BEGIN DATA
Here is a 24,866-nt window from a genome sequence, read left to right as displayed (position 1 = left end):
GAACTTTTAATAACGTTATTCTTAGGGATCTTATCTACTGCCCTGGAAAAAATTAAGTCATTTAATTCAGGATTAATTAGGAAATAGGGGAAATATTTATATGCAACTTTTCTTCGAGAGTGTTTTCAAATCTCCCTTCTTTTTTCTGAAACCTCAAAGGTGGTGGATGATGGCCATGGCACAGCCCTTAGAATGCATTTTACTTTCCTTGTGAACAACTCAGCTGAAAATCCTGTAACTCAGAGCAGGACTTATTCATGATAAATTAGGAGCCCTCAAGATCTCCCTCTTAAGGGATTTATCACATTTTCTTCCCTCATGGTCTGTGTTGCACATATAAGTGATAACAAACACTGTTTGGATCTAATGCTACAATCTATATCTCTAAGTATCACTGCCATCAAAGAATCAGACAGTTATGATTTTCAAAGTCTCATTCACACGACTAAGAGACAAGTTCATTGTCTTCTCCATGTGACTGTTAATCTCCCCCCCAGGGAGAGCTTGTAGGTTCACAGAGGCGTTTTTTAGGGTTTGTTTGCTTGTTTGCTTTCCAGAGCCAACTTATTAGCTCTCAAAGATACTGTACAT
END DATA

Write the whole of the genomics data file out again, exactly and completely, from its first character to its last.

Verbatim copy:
Here is a 24,866-nt window from a genome sequence, read left to right as displayed (position 1 = left end):
GAACTTTTAATAACGTTATTCTTAGGGATCTTATCTACTGCCCTGGAAAAAATTAAGTCATTTAATTCAGGATTAATTAGGAAATAGGGGAAATATTTATATGCAACTTTTCTTCGAGAGTGTTTTCAAATCTCCCTTCTTTTTTCTGAAACCTCAAAGGTGGTGGATGATGGCCATGGCACAGCCCTTAGAATGCATTTTACTTTCCTTGTGAACAACTCAGCTGAAAATCCTGTAACTCAGAGCAGGACTTATTCATGATAAATTAGGAGCCCTCAAGATCTCCCTCTTAAGGGATTTATCACATTTTCTTCCCTCATGGTCTGTGTTGCACATATAAGTGATAACAAACACTGTTTGGATCTAATGCTACAATCTATATCTCTAAGTATCACTGCCATCAAAGAATCAGACAGTTATGATTTTCAAAGTCTCATTCACACGACTAAGAGACAAGTTCATTGTCTTCTCCATGTGACTGTTAATCTCCCCCCCAGGGAGAGCTTGTAGGTTCACAGAGGCGTTTTTTAGGGTTTGTTTGCTTGTTTGCTTTCCAGAGCCAACTTATTAGCTCTCAAAGATACTGTACAT